Discussion

Despite extensive literature on Ae. aegypti and Ae. albopictus, owing largely to their status as important vectors of both dengue and chikungunya viruses (Vazeille et al. 2007, Kyle and Harris 2008, Pages et al. 2009, Paupy et al. 2010), comparatively little is known about their mate recognition systems, particularly with regard to male behavior (reviewed in Oliva et al 2014). Most studies cover female aspects of reproduction and date from the 1970s. However, more recent reports include the possible existence of an “aggregation pheromone” (produced by both males and females) that may modulate swarming behavior in Ae. aegypti (Cabrera and Jaffe 2007) and the discovery that male and female mosquitoes synchronize their flight tones (wing beat frequencies) before mating (Cator et al 2009). While it has been established that the flight tones of Ae. aegypti and Ae. albopictus females differ significantly (Brogdon 1994) and flight tone recognition seems to be involved in species recognition in anophelines (Pennetier et al 2010), it is still unclear whether this is the case in aedines (Roth 1948, Nijhout and Craig 1971). Nijhout and Craig (1971) instead suggest the involvement of a species-specific pheromone that enables recognition following contact, although subsequent investigators have been unable to confirm this.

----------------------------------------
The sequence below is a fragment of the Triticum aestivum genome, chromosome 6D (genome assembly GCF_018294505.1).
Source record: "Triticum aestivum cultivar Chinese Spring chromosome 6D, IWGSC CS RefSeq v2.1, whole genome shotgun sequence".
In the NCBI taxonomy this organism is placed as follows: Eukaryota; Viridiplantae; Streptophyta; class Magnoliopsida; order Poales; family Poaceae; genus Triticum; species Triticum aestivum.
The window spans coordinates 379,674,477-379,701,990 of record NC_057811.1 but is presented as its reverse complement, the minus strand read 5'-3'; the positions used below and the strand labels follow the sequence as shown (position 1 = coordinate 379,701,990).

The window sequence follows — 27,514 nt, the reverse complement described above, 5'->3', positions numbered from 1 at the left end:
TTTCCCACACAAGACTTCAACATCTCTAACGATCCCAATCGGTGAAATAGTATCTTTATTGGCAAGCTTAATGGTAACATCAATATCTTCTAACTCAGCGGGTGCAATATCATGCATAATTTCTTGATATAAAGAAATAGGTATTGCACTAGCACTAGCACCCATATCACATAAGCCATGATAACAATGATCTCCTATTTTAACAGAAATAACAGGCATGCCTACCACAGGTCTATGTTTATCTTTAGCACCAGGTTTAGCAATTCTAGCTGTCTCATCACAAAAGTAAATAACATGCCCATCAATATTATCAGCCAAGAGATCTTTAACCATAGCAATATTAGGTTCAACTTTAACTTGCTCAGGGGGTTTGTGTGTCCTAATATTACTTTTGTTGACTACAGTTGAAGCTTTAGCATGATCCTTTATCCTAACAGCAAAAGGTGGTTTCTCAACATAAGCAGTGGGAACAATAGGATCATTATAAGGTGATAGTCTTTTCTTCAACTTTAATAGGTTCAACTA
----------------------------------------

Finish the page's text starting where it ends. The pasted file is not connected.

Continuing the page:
Though it is unclear which traits are subject to change, we here demonstrate that mate recognition systems can evolve in the presence of closely related species whose geographic distribution did not overlap until ranges expanded by means of human-aided invasions. If mating attempts directed at heterospecifics are costly in terms of reproductive success, either through direct or indirect measures, natural selection may increase divergence between sympatric taxa by selecting against these “misdirected” mating attempts. This process may result in reproductive character displacement (Howard 1993), where sympatric populations of closely related (interacting) species diverge in mate recognition to a greater extent than allopatric populations (Higgie and Blows 2008). Our recent work on satyrization in Ae. aegypti and Ae. albopictus (Bargielowski et al. 2013, Bargielowski and Lounibos 2014) has shown such reproductive character displacement in the mating behavior of females, with Ae. aegypti females from allopatric origins being more likely to engage in interspecific mating than females from sympatric origins. Here we document a similar behavioral shift in males. We note that the experimental design employed does not readily distinguish between a response in male behavior versus a response in conspecific female behavior. However, as discussed below we propose the biologically most probable interpretation is indeed that of male adaptation. Ae. aegypti males from sympatric populations mate significantly more conspecific females in the presence of heterospecific females than do males of allopatric origin. Males from sympatric populations may have developed a more specialized species recognition mechanism allowing them to better distinguish conspecific from heterospecific females. Their allopatric counterparts, lacking evolution of this trait, may thus waste time and energy courting and inseminating heterospecific females, instead of directing their attentions to conspecifics, in the process diminishing their reproductive potential. Our earlier work (Bargielowski et al. 2013, Bargielowski and Lounibos 2014) showed that the same does not apply for sympatric Ae. albopictus females, which actually mated interspecifically more frequently than their allopatric counterparts. Conversely, in this article, we saw that Ae. albopictus males showed a trend, though not statistically significant, similar to male Ae. aegypti. We speculate that this trend was not significant because of the unexpectedly low mating success of the control cages (compared with similar measures of Ae. albopictus interspecific mating rates observed in our laboratory) and suggest that this trend may indeed represent a biologically relevant phenomenon. Therefore, for Ae. albopictus, the two sexes demonstrate contrary responses to interactions with Ae. aegypti. One speculative explanation may be in the respective cost of misdirected mating for either sex. Ae. albopictus females may lose a small amount of time and energy engaging in interspecific mating, but ultimately are able to re-mate a conspecific male with no (documented) loss of reproductive potential, as females require only one compliment of sperm to fertilize a lifetime’s supply of eggs. Males on the other hand, have been shown to have limited mating potential over the course of their lifetimes. Boyer et al. (2011) report that in laboratory trials, Ae. albopictus males mated on average 8.6 females over a 2-wk period (once it had been established that mating ceased following this time point). Thus, males lose time, energy and reproductive potential with each interspecific mating.